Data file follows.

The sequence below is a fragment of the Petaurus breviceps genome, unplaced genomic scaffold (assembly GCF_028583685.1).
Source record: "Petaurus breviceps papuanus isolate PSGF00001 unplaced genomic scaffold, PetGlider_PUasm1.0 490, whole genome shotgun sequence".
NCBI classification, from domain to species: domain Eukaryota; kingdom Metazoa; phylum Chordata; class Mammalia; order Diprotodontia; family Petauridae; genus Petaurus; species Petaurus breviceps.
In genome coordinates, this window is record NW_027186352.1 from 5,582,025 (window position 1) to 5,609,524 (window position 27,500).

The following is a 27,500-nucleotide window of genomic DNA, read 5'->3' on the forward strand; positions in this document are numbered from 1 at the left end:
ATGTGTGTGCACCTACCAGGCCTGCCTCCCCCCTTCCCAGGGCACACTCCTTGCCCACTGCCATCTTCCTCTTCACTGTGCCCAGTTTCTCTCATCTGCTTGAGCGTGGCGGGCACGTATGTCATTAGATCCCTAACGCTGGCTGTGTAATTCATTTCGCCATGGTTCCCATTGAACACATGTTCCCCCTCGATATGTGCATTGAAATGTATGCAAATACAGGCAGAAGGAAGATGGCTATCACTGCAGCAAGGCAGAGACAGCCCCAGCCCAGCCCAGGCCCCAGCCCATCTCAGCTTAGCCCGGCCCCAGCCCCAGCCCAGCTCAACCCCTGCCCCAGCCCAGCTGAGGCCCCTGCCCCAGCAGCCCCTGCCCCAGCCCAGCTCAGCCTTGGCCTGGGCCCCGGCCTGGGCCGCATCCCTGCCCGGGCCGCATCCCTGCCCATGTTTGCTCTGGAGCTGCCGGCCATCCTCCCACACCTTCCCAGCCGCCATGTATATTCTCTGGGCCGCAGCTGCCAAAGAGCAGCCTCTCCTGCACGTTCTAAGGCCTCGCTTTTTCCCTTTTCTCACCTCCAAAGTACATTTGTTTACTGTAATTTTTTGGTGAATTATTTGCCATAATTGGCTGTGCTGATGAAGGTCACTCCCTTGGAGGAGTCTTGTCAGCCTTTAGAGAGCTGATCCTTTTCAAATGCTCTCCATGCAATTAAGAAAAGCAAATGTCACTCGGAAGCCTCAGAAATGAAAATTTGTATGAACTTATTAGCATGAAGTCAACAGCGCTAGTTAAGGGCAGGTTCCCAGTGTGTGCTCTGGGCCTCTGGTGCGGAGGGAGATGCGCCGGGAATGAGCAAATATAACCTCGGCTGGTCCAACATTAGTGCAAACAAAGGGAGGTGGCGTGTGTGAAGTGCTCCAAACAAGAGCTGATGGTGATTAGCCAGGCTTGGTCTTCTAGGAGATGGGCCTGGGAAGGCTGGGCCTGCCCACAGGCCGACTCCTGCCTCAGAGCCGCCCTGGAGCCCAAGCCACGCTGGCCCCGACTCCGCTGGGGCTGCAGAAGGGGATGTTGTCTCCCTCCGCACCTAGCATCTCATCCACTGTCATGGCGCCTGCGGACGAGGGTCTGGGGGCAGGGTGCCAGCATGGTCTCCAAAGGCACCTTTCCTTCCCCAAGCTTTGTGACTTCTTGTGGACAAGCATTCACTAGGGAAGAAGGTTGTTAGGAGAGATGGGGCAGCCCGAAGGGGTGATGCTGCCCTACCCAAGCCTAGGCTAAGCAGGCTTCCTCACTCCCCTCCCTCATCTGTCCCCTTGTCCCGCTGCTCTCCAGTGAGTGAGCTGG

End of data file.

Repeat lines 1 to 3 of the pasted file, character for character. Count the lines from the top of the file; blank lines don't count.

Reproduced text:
The sequence below is a fragment of the Petaurus breviceps genome, unplaced genomic scaffold (assembly GCF_028583685.1).
Source record: "Petaurus breviceps papuanus isolate PSGF00001 unplaced genomic scaffold, PetGlider_PUasm1.0 490, whole genome shotgun sequence".
NCBI classification, from domain to species: domain Eukaryota; kingdom Metazoa; phylum Chordata; class Mammalia; order Diprotodontia; family Petauridae; genus Petaurus; species Petaurus breviceps.